2. "Risk assessment" is the identification and analysis of risks to determine how they should be effectively managed. Once risks have been identified, sourced and measured, steps must be taken to avoid, transfer, or otherwise reduce the risks to acceptable levels. As an example, to evaluate the risk of bribery and corruption in the procurement process, one might analyse how engineering may create specifications that favour specific vendors, how purchasing may unfairly award contracts, and how accounting may record kickbacks.

  3. The "control activities" are the policies and procedures that help ensure that management's directives are carried out. These include such practices as authorisation, reconciliation and segregation of duties. Such activities would permeate the entire organisation, at all levels and in all functions. Of course they must be customised to reflect the entity's specific control environment, objectives, and tolerance for risks.

  4. "Information and communication systems" produce operational, financial and compliance related reports, and they also notify personnel of their role in the internal control system. These systems must provide a means for moving important information to the very top of the organisation and for receiving inputs from external parties. As an example, consider information of corrupt practices coming from a whistelblower - e.g., a marketing clerk within the organisation - or a whistelblower - e.g. a vendor - outside the organisation. In short, internal and external information must be identified, captured, and communicated in a form and time frame that enables people to carry out their responsibility.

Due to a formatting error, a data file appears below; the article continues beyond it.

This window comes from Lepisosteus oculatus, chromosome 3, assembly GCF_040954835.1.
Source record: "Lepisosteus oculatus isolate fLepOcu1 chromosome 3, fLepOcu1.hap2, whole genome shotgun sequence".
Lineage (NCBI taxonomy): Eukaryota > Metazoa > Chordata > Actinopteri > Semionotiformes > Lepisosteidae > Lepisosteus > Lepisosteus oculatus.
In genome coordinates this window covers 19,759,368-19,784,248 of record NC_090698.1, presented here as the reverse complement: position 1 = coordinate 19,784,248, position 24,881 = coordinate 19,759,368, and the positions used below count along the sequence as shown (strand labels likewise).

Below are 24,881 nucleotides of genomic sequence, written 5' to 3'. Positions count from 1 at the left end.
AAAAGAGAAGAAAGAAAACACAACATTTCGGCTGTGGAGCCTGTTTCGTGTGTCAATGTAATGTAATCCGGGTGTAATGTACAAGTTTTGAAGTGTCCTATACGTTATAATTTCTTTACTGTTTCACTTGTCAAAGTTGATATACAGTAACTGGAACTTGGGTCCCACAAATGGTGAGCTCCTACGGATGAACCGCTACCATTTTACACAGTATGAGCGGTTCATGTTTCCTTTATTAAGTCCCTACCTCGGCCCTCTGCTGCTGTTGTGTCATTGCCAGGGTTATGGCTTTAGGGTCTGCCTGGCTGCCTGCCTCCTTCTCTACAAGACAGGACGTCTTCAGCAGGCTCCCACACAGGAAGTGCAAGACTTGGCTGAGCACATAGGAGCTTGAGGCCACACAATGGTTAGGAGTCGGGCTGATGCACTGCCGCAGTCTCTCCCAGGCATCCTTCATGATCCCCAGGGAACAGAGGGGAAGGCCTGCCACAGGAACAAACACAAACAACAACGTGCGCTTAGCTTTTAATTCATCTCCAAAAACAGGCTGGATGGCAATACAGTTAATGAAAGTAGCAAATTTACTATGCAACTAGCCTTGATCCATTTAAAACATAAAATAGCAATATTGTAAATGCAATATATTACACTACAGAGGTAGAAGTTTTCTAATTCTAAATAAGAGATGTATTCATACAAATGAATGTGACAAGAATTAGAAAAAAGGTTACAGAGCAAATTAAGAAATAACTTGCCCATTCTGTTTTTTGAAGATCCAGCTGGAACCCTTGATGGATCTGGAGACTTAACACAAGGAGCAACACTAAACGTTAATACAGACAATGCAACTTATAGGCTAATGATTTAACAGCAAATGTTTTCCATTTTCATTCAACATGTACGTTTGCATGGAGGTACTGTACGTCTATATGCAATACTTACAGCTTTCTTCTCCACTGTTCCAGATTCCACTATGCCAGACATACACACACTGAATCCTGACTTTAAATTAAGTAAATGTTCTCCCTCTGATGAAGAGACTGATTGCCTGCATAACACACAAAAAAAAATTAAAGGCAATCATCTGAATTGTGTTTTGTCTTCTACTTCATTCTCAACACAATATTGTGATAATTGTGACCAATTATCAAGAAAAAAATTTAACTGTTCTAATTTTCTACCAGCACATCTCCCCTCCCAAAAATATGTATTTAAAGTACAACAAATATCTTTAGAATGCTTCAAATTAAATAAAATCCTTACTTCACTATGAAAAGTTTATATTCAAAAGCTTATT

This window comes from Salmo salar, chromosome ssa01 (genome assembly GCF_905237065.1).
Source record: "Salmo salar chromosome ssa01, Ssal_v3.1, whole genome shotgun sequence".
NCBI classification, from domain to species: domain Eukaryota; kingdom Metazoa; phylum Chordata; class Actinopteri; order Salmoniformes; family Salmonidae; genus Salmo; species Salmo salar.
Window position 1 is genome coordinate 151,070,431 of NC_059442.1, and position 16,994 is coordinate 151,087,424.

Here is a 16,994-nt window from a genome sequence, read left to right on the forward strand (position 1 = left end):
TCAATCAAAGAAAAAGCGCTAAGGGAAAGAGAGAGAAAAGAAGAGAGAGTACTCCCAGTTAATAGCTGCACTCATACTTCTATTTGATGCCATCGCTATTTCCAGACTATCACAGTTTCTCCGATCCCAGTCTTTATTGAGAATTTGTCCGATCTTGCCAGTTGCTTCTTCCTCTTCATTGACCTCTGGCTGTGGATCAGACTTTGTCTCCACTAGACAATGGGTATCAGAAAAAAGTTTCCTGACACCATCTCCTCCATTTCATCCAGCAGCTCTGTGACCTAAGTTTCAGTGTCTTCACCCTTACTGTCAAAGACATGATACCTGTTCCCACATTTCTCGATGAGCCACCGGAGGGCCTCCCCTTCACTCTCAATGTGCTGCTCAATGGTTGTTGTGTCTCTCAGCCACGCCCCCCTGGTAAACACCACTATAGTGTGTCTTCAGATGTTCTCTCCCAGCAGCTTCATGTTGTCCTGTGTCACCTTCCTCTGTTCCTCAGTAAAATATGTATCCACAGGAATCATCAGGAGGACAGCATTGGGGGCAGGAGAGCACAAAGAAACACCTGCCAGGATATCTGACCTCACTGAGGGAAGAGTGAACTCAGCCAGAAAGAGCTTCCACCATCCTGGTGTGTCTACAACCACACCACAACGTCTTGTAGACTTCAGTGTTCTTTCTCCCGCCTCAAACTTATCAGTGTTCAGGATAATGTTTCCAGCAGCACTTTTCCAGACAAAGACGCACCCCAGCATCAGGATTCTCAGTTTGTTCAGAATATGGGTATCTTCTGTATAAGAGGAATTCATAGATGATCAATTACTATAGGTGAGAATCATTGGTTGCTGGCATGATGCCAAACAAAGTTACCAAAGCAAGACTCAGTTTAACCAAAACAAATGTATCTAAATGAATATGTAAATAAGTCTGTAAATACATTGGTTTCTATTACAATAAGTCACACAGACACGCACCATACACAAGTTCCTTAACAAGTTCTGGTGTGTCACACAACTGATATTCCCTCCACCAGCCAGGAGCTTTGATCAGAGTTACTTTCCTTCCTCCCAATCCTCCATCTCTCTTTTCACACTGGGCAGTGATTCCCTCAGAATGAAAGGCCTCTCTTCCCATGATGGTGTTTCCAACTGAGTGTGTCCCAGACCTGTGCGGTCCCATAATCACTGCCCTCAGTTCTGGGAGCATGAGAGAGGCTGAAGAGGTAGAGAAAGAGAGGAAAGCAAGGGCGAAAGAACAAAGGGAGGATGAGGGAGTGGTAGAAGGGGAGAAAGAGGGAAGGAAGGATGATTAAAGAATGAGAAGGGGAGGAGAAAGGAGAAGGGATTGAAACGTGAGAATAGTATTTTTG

5. Finally , "monitoring" is a process that assesses the quality of the system's performance over time. When deficiencies are discovered, they must be reported and appropriate remedial action taken.

All five components must be present and functioning effectively to conclude that internal control over operations is effective.

In the interest of time, I would now like to move on and touch on COSO's most recent study on fraudulent financial reporting.

III. COSO - Landmark Study on Fraud in Financial Reporting

  • This landmark study was released in March of this year. It was based on analysing a decade of SEC enforcement cases and it presents a profile of the frauds committed, the companies and individuals involved, and the consequences of the frauds. The report is particularly useful to anyone involved in corporate governance. More information about the study can be found on the website www.aicpa.org of the American Institute of Certified Public Accountants.

  • METHODOLOGY: The study analysed 200 randomly selected cases of alleged financial fraud investigated by the SEC. about 2/3 of the 300 SEC probes into fraud between 1987 and 1997

IV. Summary of COSO Study on Fraud in Financial Reporting -PRINCIPLE FINDINGS

  • The study found that typical financial reporting fraud schemes involved the overstatement of revenues and assets: